The future of news

When the last print edition of the Seattle Post-Intelligencer hit the presses in March, there was much lamenting it presaged the end of an era. But it also heralded in a new one. Though 160 of its 180 editorial staff lost their jobs, those journalists that stayed were re-trained and multi-skilled. They are now no longer reporters but “news gatherers”. While their technical skills are new, their investigative ones are not and both are required in the 21st century.

There are many shiny tools at the disposal of the new news gatherers. The attraction of Twitter is that it answers the fundamental question “What are you doing?” Its exponential growth has led to a company valuation of one billion dollars despite not earning a cent in ads. Twitter may not yet be a viable business but with its short, sharp bursts of information, conversation, and real-time search facility, it is an ideal carrier of news. No wonder politicians, journalists and PR people love it.Twitter is not just the preserve of insiders and the need for news is universal. News speaks to something deep within humans. When the anthropologist Raymond Frith went to the Western Pacific island of Tikopia, he found a Polynesian society with a great thirst for news. Whenever two inhabitants met, they spent most of their conversation swapping news. The Tikopia word for “news” was the same as the word for “speech”. According to news historian Mitchell Stephens the Tikopia experience is universal. Stephens says news is one of our senses. He calls it a social sense that leaps over synapses between people and provides awareness of the world.

In western society news is mostly mediated by mass communication. The printing press and television have each transformed the way news is told. Now the Internet is changing it again, providing an almost instantaneous global feedback system. The old one-way broadcasting system is dying but no-one is sure what will take its place. While the people formerly known as the audience now seek a new label, intermediaries can still play a vital sense-making role. The primary job of journalists is still to produce and disseminate information about contemporary affairs of public interest and importance.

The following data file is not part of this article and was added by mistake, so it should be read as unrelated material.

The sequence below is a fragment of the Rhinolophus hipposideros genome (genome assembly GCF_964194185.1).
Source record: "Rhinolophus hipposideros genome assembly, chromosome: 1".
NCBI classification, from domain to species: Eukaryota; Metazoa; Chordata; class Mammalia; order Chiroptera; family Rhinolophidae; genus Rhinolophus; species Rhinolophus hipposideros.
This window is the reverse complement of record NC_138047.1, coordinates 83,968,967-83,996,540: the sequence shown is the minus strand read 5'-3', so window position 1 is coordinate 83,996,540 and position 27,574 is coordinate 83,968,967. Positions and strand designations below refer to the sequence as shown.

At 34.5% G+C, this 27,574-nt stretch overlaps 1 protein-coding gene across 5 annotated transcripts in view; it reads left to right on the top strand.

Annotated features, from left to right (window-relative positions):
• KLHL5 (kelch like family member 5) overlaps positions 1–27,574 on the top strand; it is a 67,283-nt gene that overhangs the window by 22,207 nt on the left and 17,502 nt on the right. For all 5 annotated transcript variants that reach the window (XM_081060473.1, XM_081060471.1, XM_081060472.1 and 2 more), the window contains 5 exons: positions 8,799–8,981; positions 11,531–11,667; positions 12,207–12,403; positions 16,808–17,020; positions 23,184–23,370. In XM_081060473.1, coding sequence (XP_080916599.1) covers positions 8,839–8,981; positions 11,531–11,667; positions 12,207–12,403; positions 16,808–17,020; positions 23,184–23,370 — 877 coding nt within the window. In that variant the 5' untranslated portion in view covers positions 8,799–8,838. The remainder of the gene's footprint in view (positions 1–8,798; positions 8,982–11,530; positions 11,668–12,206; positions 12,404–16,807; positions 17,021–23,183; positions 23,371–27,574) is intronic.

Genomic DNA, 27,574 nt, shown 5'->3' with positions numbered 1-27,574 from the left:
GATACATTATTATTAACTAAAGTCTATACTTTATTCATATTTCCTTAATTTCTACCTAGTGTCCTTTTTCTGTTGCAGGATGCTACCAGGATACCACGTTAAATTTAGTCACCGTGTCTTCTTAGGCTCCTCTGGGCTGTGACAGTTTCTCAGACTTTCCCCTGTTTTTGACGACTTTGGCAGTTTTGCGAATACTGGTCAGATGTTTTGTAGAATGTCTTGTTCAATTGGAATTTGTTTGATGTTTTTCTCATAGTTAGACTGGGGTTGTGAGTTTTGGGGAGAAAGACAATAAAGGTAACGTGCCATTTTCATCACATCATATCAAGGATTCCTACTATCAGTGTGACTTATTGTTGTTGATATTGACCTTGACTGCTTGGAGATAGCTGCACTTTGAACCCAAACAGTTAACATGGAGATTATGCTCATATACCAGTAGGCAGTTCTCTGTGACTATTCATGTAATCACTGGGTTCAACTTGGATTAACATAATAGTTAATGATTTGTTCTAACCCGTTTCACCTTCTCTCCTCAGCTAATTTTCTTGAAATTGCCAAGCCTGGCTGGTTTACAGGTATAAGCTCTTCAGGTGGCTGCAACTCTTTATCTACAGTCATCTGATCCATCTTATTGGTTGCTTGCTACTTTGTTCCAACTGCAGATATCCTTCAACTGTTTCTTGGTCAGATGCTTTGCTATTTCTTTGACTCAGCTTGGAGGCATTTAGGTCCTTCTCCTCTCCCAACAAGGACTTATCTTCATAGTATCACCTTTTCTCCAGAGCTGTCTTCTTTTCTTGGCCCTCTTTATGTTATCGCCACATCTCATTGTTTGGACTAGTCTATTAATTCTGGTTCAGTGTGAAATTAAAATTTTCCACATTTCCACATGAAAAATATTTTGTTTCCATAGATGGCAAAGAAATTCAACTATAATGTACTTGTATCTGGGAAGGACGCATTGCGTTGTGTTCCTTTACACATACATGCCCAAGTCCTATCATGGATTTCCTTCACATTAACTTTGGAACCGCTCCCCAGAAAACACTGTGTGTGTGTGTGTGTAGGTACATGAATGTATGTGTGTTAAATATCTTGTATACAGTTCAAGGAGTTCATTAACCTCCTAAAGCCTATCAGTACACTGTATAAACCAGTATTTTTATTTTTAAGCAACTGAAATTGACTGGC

But journalists don’t just interpret news; they also create it. In New York in the 1890s a young ambitious reporter named Lincoln Steffens got involved in a contest with a rival named Jacob Riis to report on sensational and salacious crimes. Both were egged on by their editors in a newspaper arms race. There was no increase in crime, just in reporting of it. Before long panicked New Yorkers believed there was a crime epidemic. The embarrassed police commissioner (and later President) Teddy Roosevelt called Steffens and Riis into his office and told them to stop the nonsense. New York’s crime wave disappeared as suddenly as it started.

The moral is, as communication scholar Michael Schudson points out, is not that the journalists made stuff up, but that they created an impression which people believed and responded to. News is vital to the democratic process and a sense of community but can trivialise or distort what is important. The media play a wide variety of role: supporting the establishing order, picking holes in the established order, being a forum for political debate and acting as a battleground for elites.

The media is itself part of the elite. News is what makes the media such a privileged social institution. Newspapers may be disappearing but their influence remains vast as a prototype of all media that followed it. Radio and television were modelled on the newspapers with news central to their mission. This may be changing in the 21st century. News is now regularly outrated by sport and reality shows. Stations cut costs by hubbing their news or avoiding it altogether. The most-clicked stories on websites barely qualify as news at all.

The human need for news remains even if the commercial media think they can no longer make money out of it. And its social value is also unchanged. Steffens may have created a crime wave but society depends on news of violations of the law to reinforce their understanding of it and to fear punishments if they transgress it. Humans are hardwired to be interested in portents, anomalies, and spicy happenings. The Internet is an immediate, crowded and complex place, but has not changed the nature of news nor has it lessened the need for news gatherers in a functioning democracy. It is gradually replacing television as the new home of awareness of the world. This is why the question of who pays for it and how are so important.

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